Mechanism Control Software: This software will run on the Instrument Control VME and will perform the following general functions: control and obtain status of all the mechanisms, receive commands and send mechanism status from/to the user.

Image Processing Software: This software will run on the host computer and will perform the following general functions: data reduction, offset application and obtain statistics.

Access Catalogues Software: The Access Catalogues Software will run on the host computer. This software will be used to select objects for acquisition and guiding in the most important catalogs such as: Digital Sky Survey, SAO, SKYVIEW, Flux standards, 2MASS (when available), DENIS (when available).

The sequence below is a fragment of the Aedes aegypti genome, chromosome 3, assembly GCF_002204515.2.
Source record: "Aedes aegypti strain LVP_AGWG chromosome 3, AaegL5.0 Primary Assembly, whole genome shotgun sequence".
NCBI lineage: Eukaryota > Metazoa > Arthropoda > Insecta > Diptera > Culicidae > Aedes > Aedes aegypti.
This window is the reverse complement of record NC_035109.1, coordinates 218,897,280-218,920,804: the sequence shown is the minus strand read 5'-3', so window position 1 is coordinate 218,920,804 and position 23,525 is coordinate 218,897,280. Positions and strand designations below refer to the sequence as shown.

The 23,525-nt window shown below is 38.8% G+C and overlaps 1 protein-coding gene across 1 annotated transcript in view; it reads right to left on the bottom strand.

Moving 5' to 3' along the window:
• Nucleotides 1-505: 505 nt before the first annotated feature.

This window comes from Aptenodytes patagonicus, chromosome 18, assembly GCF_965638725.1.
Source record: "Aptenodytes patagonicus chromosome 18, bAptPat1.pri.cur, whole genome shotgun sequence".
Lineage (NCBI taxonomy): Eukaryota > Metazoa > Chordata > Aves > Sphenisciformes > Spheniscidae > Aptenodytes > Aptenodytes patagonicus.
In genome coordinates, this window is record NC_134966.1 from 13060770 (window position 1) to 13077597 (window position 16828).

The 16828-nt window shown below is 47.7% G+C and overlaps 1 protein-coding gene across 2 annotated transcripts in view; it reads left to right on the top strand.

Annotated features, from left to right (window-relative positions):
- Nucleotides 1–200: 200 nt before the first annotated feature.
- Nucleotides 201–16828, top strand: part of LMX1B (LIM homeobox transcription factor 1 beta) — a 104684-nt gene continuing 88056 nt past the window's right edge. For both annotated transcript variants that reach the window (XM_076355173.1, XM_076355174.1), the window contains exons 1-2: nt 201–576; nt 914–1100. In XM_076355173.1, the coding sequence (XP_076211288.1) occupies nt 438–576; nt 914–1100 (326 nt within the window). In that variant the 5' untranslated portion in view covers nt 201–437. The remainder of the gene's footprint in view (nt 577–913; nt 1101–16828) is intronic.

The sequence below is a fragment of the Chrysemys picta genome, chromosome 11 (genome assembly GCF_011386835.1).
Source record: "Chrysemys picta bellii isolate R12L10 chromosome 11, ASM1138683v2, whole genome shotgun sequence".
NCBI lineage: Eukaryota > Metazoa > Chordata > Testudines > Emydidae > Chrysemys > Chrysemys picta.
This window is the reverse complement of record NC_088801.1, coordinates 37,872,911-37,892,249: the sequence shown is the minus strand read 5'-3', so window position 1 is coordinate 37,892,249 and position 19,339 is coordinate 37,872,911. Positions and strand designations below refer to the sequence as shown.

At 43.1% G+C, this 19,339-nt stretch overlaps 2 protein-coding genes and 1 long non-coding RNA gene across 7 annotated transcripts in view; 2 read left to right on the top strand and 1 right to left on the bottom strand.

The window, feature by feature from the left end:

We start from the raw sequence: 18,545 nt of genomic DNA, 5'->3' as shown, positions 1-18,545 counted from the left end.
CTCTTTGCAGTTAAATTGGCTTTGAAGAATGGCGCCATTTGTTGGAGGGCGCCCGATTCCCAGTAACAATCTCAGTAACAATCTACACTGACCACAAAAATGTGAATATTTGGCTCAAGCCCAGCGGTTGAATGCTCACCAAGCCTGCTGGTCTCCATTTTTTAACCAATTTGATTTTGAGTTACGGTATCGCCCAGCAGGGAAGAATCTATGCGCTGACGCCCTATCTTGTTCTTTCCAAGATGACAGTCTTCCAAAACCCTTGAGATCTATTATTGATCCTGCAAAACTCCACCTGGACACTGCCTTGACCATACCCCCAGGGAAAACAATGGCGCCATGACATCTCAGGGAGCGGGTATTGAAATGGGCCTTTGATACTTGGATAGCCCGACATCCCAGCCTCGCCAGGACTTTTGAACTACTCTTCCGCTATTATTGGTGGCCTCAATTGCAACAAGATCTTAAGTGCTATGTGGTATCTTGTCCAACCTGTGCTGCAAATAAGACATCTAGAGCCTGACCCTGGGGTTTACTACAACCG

Telescope Control Software: LIRIS will interface to the WHT Telescope Control System for acquisition (pointing and offset in all observing modes) and guiding (connection with the WHT autoguider).

Graphic User Interface: The user interface will run on the host computer and will be responsible for reading user commands and displaying acquired infrared data and instrument current status.

User commands will be required for mechanism control, selection of the readout mode, selection of the observing and calibration modes, control of the image, processing and logging systems, accessing catalogues and telescope control

The display will show to the user the image, the spectrum, the statistics, the mechanism status, the current readout mode, the current observing mode, the status of the image processing and logging systems, the information from catalogues, the telescope information and the errors and alarms